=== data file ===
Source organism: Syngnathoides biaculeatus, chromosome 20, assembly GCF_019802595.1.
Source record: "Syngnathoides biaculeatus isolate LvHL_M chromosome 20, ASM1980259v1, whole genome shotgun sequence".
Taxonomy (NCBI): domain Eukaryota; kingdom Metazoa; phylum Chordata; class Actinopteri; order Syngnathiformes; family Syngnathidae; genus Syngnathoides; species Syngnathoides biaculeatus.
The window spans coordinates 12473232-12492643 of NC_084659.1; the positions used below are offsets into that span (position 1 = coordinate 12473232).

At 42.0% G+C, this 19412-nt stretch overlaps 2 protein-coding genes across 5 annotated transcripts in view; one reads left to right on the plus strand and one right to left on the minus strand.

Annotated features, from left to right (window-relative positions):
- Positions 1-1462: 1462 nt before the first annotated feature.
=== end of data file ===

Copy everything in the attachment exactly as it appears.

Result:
Source organism: Syngnathoides biaculeatus, chromosome 20, assembly GCF_019802595.1.
Source record: "Syngnathoides biaculeatus isolate LvHL_M chromosome 20, ASM1980259v1, whole genome shotgun sequence".
Taxonomy (NCBI): domain Eukaryota; kingdom Metazoa; phylum Chordata; class Actinopteri; order Syngnathiformes; family Syngnathidae; genus Syngnathoides; species Syngnathoides biaculeatus.
The window spans coordinates 12473232-12492643 of NC_084659.1; the positions used below are offsets into that span (position 1 = coordinate 12473232).

At 42.0% G+C, this 19412-nt stretch overlaps 2 protein-coding genes across 5 annotated transcripts in view; one reads left to right on the plus strand and one right to left on the minus strand.

Annotated features, from left to right (window-relative positions):
- Positions 1-1462: 1462 nt before the first annotated feature.